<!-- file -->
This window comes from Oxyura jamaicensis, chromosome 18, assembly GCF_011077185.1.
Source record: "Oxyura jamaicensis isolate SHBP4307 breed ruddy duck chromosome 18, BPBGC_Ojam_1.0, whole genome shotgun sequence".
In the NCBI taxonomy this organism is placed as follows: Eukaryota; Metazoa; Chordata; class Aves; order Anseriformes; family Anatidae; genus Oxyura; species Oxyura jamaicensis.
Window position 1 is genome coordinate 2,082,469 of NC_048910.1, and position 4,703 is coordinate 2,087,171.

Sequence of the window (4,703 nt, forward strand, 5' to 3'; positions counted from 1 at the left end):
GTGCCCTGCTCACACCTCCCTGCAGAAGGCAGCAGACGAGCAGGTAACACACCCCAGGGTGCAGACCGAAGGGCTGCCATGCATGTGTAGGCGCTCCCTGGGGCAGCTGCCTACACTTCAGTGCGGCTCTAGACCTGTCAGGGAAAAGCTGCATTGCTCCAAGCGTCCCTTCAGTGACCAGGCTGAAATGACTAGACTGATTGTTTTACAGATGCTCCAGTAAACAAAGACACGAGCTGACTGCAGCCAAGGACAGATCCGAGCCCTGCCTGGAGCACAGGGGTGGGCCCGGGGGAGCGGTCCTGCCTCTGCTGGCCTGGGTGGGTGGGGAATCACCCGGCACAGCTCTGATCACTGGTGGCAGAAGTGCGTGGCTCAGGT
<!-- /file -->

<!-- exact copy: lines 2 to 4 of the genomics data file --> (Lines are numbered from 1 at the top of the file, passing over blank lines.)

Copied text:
Source record: "Oxyura jamaicensis isolate SHBP4307 breed ruddy duck chromosome 18, BPBGC_Ojam_1.0, whole genome shotgun sequence".
In the NCBI taxonomy this organism is placed as follows: Eukaryota; Metazoa; Chordata; class Aves; order Anseriformes; family Anatidae; genus Oxyura; species Oxyura jamaicensis.
Window position 1 is genome coordinate 2,082,469 of NC_048910.1, and position 4,703 is coordinate 2,087,171.